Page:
With U.S. stock markets trading near their all-time highs, many companies' valuations have become a bit stretched. But there are always bargains to be found if you are willing to turn over enough rocks. We asked a team of Fools to highlight a stock trading near its 52-week low that they think is worth buying today. Read on to see why they pickedAmerican Outdoor Brands (NASDAQ: AOBC), Gilead Sciences (NASDAQ: GILD), CVS Health (NYSE: CVS), and Ford (NYSE: F).
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This stock is under fire, but it's fighting back
Dan Caplinger (American Outdoor Brands): American Outdoor Brands isn't a familiar name to most investors, but the company formerly known as Smith & Wesson is well known as a premier gun manufacturer. The company decided to change its name to highlight that it makes a variety of other products in addition to its extensive gun offerings, such as laser sighting systems, knives, tree saws, and tactical lighting products. Moreover, American Outdoor Brands produces gun vaults and accessories, along with gunsmithing and reloading tools.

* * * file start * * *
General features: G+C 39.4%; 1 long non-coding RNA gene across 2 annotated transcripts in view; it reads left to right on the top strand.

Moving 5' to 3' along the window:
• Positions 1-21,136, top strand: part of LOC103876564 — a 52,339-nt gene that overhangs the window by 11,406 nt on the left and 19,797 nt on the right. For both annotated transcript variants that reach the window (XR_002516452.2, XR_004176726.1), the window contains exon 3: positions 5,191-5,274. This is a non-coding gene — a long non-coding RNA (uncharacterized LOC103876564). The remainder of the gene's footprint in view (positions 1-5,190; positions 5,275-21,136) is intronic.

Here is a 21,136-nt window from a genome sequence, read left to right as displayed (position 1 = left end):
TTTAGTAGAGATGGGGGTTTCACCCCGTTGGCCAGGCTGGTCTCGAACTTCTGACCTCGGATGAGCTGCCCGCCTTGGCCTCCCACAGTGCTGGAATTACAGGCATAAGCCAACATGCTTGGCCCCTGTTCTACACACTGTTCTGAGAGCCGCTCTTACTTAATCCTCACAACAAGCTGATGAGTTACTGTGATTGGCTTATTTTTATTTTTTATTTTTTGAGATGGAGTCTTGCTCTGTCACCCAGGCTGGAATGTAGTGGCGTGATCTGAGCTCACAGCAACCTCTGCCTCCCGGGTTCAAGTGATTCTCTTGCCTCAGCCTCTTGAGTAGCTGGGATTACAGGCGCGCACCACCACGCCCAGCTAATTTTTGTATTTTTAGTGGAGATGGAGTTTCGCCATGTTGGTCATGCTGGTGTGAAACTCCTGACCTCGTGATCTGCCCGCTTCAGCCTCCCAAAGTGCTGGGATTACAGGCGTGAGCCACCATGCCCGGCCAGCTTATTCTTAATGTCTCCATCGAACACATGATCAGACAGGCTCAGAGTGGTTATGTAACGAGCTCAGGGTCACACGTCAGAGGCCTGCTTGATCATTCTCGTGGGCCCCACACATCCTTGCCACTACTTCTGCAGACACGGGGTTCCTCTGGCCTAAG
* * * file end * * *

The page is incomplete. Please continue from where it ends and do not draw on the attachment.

American Outdoor Brands has seen its stock fall recently, in large part because of the results of the U.S. presidential election in November. Many believed that the stock would climb if the Democratic candidate had won, with expectations of stricter gun control restrictions leading many gun enthusiasts to make purchases prior to any such regulations taking effect. However, with the victory of President Trump, the urgency among gun buyers is gone, and investors fear that American Outdoor Brands will see sales suffer as a result.
However, American Outdoor Brands' strategy to emphasize its broader product line should help it sustain growth in the long run. Even if sales fall now, American Outdoor Brands has the quality and brand awareness to prosper for long-term investors.
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The cash to cure what ails it